Thursday, December 16, 2021

The Supernatural Thrillers of Archie Roy

The Scottish astronomer and psychic researcher Archie Roy (1924-2012) was the author of six SF/supernatural thrillers spanning the decade 1968-1978. I found four of them for about £1 each in the cellar of Richard Booth’s at Hay-on-Wye, where genre paperbacks are banished in case they contaminate the literary stock: SF, fantasy, horror, romance, westerns.

If you’re even moderately tall, you have to keep ducking under the beams, which certainly keeps you alert. On the plus side, the stock here is reasonably priced and you can pick up odd things.

The first of his books, Deadlight (1968), mingles Cold War era science and technology with ancient standing stones, like the later The Twelve Maidens (1973) by Stewart Farrar. In Roy’s novel, a scientist who is onto a big discovery that troubles his conscience meets with a fatal ‘accident’ while surveying a stone circle on the island of Arran, and a colleague, coincidentally called Arran, goes to investigate.

Roy’s writing is confident and urbane, brisk and well-structured, albeit following fairly conventional plot routes. His narrator says that ‘every man wants to be James Bond’ (although personally I’d much rather be Catweazle) and there are certainly Bond-like elements in his plot: a secret society that wants to rule the world, a suave villain, a glamorous, sophisticated young woman.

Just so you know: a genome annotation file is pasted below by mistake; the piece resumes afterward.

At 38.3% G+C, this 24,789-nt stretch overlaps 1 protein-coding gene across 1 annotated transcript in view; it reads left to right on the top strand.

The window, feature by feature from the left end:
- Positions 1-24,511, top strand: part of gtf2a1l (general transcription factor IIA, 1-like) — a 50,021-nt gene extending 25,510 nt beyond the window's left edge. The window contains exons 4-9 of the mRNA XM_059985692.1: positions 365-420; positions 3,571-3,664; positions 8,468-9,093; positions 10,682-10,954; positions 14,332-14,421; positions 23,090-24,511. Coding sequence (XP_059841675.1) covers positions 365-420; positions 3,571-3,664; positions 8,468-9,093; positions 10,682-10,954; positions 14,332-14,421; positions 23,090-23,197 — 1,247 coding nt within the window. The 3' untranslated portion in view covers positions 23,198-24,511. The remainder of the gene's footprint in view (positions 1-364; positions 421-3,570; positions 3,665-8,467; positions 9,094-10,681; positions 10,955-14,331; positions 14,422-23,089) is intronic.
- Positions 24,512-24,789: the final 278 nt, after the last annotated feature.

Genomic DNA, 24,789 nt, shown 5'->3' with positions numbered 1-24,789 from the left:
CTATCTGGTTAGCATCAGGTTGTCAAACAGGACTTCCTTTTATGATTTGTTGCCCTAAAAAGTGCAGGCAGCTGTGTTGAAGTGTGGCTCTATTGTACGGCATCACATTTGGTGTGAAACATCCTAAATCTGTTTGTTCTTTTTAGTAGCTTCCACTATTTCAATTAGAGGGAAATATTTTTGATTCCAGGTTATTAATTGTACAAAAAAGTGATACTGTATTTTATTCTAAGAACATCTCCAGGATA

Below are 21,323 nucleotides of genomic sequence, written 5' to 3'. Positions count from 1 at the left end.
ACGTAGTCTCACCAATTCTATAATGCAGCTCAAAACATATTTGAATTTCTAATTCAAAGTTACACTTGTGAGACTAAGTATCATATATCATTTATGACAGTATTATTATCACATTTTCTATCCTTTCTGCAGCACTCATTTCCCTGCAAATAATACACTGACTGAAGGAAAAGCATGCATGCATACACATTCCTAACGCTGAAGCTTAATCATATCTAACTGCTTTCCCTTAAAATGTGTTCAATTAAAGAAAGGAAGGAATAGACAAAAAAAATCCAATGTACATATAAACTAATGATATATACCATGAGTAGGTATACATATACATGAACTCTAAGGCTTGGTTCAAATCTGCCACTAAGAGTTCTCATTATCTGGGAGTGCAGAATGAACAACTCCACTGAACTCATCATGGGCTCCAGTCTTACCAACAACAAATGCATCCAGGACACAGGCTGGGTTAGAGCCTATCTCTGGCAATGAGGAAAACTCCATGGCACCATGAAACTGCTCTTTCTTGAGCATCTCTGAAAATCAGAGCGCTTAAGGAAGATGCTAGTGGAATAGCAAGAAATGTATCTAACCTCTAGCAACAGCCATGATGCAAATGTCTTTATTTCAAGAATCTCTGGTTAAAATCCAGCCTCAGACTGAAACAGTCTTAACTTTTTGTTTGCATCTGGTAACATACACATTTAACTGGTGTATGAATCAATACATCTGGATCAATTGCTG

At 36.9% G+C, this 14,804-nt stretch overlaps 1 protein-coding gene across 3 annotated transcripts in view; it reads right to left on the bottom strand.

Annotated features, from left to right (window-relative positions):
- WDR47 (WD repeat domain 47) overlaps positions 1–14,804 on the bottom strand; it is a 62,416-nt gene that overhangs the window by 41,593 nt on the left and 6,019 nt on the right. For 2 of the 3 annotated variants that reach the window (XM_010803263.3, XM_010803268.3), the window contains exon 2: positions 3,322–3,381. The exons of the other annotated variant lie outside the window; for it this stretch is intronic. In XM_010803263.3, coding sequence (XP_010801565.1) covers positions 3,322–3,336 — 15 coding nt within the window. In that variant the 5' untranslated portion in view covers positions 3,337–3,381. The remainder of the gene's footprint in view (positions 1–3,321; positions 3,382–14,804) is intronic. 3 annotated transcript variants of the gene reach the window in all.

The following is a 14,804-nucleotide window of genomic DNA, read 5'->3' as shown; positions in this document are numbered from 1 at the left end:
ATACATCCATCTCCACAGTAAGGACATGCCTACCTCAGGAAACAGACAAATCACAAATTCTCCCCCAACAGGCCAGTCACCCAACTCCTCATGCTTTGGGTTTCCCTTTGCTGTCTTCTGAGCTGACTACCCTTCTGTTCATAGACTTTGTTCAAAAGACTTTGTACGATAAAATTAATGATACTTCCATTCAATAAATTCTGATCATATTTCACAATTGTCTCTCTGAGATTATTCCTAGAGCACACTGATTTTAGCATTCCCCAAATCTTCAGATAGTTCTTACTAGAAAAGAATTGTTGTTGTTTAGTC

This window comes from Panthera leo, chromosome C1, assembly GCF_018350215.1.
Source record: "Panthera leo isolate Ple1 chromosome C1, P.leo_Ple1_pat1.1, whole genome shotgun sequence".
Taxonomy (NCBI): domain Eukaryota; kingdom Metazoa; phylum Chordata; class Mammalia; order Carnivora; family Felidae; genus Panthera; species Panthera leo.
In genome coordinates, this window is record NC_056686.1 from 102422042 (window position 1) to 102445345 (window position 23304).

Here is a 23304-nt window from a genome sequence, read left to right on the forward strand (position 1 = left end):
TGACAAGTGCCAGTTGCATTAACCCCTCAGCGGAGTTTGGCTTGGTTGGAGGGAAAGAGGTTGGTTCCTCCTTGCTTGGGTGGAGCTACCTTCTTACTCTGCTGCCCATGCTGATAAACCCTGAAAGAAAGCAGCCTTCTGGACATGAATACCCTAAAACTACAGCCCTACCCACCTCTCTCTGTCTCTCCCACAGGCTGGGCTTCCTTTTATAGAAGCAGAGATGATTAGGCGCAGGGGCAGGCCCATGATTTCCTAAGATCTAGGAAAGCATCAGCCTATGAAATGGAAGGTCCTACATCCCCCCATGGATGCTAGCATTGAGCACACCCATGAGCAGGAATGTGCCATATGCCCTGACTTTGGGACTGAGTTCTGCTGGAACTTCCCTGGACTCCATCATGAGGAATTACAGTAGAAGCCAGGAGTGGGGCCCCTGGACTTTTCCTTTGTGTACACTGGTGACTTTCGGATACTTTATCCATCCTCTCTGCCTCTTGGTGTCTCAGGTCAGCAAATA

Roy obviously knew the island of Arran well and gives the routes and locations in detail, so that you could follow the story on the map or on the ground if you wished. There is a sustained chase scene across the rugged mountains of the island which makes the reader almost as breathless as the characters, and which certainly earned him the comparisons that were made to John Buchan.

Possibly he was also influenced by the example of Fred Hoyle, another distinguished astronomer who wrote thrillers combining science, ancient sites and pursuits across country, such as Ossian’s Ride (1959) and October the First is Too Late (1966).

In Deadlight, the megalithic monuments are (a little disappointingly) mostly just a backdrop rather than the main cause of the action or the speculative ideas, but in some of Roy’s other books the residues of the past are more to the fore. With their exploration of questions of time and space and other dimensions, and parapsychology, and their pace and vigour, they are an interesting later efflorescence of the metaphysical or supernatural thriller mode that first flourished in the interwar period.

His other novels are: All Evil Shed Away (1970); The Curtained Sleep (1971); Sable Night (1973); The Dark Host (1976); and Devil in the Darkness (1978).

(Mark Valentine)

Image: Orkney International Science Festival

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